The NSW Rural Fire Service has marked the end of 240 days of fire activity in the state.
After an unprecedented bushfire season, firefighters in New South Wales have hailed the end of a 240-day run of active bushfires in the state.
The NSW RFS marked the moment with a post on Facebook and Twitter.
"For the first time since early July 2019, there is currently no active bush or grass fires in #NSW," the message read.
NSW RFS Commissioner Shane Fitzsimmons said he is relieved that forecast rain over the coming week will provide a further reprieve.
"Nice to see more rain expected right across NSW this week," he wrote in a message posted on Twitter.
"Great for farmers, rural and regional communities, as well as firefighters still working on fires in SE NSW."
Last month, the NSW RFS thanked firefighters with a large billboard message in New York's Times Square.
"Thank you to the brave Australian and US firefighters defending Australia.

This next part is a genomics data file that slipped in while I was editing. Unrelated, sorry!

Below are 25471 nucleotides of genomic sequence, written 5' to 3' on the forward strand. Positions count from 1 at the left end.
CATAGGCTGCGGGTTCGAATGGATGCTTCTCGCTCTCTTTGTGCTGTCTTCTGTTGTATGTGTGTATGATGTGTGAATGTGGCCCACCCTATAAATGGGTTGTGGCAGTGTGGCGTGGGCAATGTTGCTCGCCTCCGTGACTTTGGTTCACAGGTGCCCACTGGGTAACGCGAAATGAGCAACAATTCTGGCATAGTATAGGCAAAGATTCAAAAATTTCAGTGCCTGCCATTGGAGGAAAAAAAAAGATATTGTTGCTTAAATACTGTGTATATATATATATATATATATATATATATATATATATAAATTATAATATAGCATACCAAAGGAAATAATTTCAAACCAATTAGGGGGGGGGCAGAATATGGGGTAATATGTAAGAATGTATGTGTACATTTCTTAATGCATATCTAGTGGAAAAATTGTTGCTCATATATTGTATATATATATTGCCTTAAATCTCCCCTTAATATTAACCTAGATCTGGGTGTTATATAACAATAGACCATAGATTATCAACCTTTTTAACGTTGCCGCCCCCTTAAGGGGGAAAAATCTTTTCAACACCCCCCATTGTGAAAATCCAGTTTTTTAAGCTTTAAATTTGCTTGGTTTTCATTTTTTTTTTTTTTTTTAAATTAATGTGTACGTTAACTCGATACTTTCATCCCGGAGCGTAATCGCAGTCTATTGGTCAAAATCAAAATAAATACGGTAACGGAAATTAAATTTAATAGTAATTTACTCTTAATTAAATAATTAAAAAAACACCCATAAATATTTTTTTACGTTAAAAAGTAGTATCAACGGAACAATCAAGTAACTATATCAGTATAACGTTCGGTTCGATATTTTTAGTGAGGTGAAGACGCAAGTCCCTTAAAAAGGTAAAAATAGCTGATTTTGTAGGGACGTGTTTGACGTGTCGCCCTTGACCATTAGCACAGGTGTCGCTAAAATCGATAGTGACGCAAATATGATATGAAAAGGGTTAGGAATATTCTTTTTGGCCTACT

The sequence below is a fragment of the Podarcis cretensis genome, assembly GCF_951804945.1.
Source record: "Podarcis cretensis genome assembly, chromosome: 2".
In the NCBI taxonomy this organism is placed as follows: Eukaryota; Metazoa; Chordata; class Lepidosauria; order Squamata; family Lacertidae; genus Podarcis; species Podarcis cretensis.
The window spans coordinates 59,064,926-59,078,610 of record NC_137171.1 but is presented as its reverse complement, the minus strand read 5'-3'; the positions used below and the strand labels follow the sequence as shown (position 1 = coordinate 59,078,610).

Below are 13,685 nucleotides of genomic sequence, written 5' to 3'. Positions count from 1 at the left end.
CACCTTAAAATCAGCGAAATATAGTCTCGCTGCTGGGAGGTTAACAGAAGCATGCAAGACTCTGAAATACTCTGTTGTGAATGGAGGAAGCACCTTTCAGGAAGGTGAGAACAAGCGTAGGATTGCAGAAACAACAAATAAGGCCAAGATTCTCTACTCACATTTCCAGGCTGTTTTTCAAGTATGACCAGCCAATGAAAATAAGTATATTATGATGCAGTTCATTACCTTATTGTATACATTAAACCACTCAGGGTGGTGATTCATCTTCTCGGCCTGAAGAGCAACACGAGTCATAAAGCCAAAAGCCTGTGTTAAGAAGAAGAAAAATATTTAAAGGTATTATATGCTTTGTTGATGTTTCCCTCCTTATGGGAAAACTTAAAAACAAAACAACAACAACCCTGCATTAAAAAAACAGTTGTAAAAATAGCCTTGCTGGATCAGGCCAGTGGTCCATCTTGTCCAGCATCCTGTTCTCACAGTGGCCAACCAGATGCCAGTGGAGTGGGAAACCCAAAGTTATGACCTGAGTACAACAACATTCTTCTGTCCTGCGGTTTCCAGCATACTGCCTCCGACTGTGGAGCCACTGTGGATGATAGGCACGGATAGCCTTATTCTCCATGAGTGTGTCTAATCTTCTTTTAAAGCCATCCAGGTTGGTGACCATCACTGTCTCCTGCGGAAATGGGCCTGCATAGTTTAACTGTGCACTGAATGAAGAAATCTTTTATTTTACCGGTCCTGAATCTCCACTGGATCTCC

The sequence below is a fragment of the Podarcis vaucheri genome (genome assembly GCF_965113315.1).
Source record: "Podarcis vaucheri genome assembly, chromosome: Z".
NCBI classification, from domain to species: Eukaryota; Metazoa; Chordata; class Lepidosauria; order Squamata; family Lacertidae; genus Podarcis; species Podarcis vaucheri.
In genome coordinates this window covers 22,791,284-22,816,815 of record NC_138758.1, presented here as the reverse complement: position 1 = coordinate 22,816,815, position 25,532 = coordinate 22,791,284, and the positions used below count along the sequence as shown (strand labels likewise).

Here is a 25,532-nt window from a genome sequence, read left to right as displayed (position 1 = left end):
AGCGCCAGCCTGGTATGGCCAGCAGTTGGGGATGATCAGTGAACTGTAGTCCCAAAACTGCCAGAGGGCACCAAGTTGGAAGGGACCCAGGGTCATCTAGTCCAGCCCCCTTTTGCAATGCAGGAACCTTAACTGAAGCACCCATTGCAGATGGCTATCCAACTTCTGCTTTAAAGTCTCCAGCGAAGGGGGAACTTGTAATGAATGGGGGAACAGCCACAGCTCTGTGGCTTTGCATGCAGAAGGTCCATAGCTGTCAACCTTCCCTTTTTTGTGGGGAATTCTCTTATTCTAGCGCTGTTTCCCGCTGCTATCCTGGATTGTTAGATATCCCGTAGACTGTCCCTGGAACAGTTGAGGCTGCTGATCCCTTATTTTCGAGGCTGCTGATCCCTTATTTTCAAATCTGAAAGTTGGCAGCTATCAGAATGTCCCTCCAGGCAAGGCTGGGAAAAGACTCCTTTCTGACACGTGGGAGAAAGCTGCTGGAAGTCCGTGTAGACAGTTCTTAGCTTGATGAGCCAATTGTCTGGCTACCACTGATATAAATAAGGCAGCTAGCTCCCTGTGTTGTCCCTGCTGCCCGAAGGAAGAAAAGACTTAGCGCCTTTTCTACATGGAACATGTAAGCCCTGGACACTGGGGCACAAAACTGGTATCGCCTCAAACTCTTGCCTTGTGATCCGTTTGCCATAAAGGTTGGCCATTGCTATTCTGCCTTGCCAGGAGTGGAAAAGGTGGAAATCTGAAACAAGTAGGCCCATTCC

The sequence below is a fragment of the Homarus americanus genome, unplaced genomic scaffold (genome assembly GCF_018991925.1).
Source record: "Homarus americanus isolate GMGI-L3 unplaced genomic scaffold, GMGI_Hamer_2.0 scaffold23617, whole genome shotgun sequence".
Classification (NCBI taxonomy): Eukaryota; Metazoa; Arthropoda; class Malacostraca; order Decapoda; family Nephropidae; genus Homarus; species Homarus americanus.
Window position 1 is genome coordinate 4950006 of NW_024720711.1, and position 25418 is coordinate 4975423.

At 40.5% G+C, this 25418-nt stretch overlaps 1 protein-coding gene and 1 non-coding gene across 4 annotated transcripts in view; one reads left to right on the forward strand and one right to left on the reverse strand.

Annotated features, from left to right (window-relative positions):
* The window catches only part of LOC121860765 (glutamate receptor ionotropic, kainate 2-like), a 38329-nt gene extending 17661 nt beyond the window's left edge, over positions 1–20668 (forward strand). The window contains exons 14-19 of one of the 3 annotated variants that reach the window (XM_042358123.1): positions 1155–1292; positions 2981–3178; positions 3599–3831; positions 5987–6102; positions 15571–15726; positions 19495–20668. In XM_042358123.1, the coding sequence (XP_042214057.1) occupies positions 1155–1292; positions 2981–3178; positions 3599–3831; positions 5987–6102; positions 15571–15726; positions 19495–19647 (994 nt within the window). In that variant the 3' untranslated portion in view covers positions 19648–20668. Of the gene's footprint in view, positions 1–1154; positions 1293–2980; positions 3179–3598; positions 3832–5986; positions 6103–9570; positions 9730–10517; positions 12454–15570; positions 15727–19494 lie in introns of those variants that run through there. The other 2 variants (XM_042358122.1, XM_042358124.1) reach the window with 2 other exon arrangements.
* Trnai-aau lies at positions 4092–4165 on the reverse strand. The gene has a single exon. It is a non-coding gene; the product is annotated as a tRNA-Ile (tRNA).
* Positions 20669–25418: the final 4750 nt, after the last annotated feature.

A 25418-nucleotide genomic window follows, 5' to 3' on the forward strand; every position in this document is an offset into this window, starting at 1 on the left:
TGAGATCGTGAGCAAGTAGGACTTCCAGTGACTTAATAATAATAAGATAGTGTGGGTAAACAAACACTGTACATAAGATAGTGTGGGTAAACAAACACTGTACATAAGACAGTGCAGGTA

"And the world for all your support."
About 2,400 homes were destroyed and 25 lives lost in NSW's worst bushfire season on record.
A public state memorial was held for bushfire victims on 23 February.
Commissioner Fitzsimmons paid tribute to the three RFS volunteers who died fighting the fires: Geoffrey Keaton, Andrew O'Dwyer and Samuel McPaul.
"They died as heroes. Selfless individuals paying the ultimate price, while simply serving and protecting others.
He said the impact of this bushfire season would last for a long time.
"It is okay to be emotional. We have all been truly affected by this tragedy and the tragedy of this season. And the lives of all involved are affected by these fires have been changed forever.
"This bushfire season has been unprecedented for NSW. It is one in which we will have longlasting memories for people in communities right across the state."
Bureau of Meteorology head of climate monitoring Karl Braganza said Australia had warmed by about 1.4 degrees Celsius while the rest of the world had increased by 1.1C.
"Australia warms slightly more than the global average," Dr Braganza told a Senate estimates committee in Canberra on Monday.
When temperatures across the rest of the world increase by 3.4C on average - which was estimated in a recent report - Australia is projected to be closer to 4C, he said.
BOM chief Andrew Johnson said Australia was expected to become drier and warmer, which would see the risk of severe fire weather continue.
It comes as BOM confirms the recent summer was Australia's second hottest on record.